Here is a sampling of some notable work we’ve done in the past on customer applications as well as our own:
Talking Fingers, Inc. hired e4c solutions to complete a $1 million dollar educational research contract with the US Government. The result of this contract is “Talking Shapes”. Talking Shapes is a collection of seven interactive “book” apps built to teach kindergarten children to read with the help of the phonetic “talking shapes” learned throughout the storybook. At the end of each book, children could complete spelling and reading games to display mastery. There is an option to keep track of student scores in the cloud and allow the teacher to obtain various statistics on their progress.
Built on Unity3D, it allowed children to learn with the latest in interactive technology. We used Unity3D to compile an application into iOS, Android, and WebGL products. The iOS and Android products are standalone applications. The WebGL product will be released in late 2017 to take advantage of The Cloud as well as WebAssembly support on both iOS and Android mobile browsers. Technology stack: Unity3d, C#, iOS, Android, WebGL, WebAssembly, Ruby on Rails, MongoDB.
The Pack Life mobile app started off as a product inspired by family and friends who had passed away due to smoking. Originally a component of an Internet of Things (IOT) hardware product, it was ultimately built exclusively as a standalone mobile application. Pack Life was spun off into its own company, Pack Life, Inc (and later, renamed Quitly, Inc).
Pack Life requires the user to press the big blue button on the screen to track their smoking habits. It will record the time and GPS location of the smoke event. As time passes, Pack Life will learn your habitual “smoke zones” where you smoke most and warn you through notifications that you are entering one of your Top 5 “smoke zones” (geo-fencing). It will also know your craving times and notify you to stay vigilant during those times. Pack Life will also display your smoking statistics. Technology stack: MongoDB, Ruby on Rails, iOS, Parse.
Trendie was built to allow users to keep track of any habits that they wanted to improve or diminish. For example, if a user would want to bring their coffee habit down from 5 cups of coffee a day to 2 cups, they would take a picture of a coffee cup and give the app the goal. The user would then track the number of coffee cups by incrementing the count whenever they had coffee that day. Over time, the user can see their progress through their graphical dashboard. The bigger the image, the more pressing the habit. They can even see detailed graphs when they drill down from the dashboard picture. Technology stack: iOS, Highcharts.js, SQLite.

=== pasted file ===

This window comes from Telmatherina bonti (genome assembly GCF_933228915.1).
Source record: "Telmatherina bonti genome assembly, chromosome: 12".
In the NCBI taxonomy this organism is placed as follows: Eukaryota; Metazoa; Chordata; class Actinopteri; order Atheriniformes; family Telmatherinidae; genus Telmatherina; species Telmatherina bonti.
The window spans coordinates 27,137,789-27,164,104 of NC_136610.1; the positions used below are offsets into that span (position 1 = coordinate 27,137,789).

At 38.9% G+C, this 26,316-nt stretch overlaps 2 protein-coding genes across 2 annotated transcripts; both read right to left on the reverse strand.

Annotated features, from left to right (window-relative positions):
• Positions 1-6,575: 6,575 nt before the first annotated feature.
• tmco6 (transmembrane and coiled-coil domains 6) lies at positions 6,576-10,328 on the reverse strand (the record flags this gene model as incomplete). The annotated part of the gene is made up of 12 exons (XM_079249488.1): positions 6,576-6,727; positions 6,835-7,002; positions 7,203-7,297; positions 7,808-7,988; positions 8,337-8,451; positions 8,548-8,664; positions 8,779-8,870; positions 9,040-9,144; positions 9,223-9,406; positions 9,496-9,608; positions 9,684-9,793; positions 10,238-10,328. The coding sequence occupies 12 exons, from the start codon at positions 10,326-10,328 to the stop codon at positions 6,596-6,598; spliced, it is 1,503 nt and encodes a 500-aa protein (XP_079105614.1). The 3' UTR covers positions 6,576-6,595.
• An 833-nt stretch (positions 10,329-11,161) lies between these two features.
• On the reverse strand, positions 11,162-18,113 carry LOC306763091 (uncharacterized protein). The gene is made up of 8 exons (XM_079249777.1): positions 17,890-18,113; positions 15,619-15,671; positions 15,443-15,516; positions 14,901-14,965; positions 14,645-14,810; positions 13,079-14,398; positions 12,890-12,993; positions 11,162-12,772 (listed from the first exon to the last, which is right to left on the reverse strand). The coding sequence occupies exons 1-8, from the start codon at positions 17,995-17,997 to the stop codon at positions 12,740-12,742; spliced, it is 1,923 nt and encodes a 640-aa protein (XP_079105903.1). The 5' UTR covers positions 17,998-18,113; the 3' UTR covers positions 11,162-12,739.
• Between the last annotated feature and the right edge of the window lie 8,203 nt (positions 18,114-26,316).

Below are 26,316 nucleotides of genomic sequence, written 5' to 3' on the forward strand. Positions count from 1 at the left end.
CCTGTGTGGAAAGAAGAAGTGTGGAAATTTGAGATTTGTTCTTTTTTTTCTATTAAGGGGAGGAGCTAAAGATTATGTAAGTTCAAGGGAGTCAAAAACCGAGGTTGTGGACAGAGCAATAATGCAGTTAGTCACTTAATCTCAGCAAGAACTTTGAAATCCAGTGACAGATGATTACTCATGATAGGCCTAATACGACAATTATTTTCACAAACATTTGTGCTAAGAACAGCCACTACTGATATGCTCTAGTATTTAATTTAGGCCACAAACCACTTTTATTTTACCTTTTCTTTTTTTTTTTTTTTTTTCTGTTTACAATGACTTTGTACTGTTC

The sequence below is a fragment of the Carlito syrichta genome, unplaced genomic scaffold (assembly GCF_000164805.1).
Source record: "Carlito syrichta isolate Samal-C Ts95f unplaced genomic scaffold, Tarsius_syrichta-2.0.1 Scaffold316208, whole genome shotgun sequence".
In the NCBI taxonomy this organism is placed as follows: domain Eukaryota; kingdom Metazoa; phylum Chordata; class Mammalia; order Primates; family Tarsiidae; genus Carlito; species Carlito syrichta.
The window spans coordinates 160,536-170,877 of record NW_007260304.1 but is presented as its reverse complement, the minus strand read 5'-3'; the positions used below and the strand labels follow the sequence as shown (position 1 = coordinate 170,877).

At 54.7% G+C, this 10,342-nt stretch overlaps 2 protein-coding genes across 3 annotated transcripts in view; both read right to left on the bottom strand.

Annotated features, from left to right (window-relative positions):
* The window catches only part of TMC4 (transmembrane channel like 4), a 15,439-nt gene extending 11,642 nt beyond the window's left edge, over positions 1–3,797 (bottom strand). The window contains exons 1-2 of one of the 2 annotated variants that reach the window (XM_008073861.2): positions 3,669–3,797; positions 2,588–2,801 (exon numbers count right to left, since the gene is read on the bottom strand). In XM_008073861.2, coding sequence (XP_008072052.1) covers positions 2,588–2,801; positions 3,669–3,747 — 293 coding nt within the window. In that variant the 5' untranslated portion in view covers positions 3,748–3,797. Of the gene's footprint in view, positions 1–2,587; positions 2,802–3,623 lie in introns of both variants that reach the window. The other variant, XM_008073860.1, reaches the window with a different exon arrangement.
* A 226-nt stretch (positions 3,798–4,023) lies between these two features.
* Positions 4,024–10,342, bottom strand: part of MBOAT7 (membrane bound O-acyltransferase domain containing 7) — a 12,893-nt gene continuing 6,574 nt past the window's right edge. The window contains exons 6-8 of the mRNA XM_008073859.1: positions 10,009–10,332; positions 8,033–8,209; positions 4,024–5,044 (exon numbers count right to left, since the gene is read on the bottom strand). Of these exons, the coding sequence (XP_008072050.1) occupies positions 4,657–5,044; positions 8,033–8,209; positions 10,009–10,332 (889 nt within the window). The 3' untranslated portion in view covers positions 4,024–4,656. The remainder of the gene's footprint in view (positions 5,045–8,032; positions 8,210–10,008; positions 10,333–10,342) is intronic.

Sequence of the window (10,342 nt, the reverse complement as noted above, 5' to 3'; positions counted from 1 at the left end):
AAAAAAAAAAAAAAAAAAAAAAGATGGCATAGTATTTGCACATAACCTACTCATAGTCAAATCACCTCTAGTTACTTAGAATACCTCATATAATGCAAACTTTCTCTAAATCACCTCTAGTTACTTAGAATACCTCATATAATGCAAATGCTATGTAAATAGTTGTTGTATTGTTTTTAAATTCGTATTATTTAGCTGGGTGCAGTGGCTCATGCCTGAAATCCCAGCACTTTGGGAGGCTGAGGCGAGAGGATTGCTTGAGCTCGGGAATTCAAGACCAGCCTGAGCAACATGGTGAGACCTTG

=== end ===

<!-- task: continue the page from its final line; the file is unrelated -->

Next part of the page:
- iTunes “What’s Hot List” – 2010
Pad Math was awarded placement on the iTunes “What’s Hot List” in 2010. It was our very first iPad app! The initial motivation was to build an iPad app for my son who would soon be learning higher level addition, subtraction, multiplication, and division in school. e4c solutions went to the drawing board to figure out how to take advantage of all the screen real estate that was on the iPad. The result was an educational application that acted like the old handheld chalkboards of old. What really “got” us were the testimonials and private emails that we received thanking us for building an application that provided a workable tool to teach special needs children.
- iTunes “What’s Hot List” – December 2009
- iTunes App Store “Hot New Games” – December 2009
Zanshin was awarded placement on the iTunes “What’s Hot List” and the iTunes “Hot New Games” list during the busy 2009 Holiday season. It was the first martial arts combat game as well as the first head-to-head martial arts combat game over bluetooth. Without the help of tools like Unity3D and CrazyTalk Animator, we built our own graphics, physics and fighting engines. It was one of the most “intense” projects ever (and since) for us. Technology stack: iOS, OpenGL, Bluetooth.
- iTunes “What’s Hot List” – 2010
Conversational Tagalog was e4c solutions’ first product on the iTunes store. It became a hit as soon as it was published! Conversational Tagalog taught users how to speak enough Tagalog to survive in the Philippines by combining sentence patterns and simple word variants to get a surprisingly large ideas across to locals.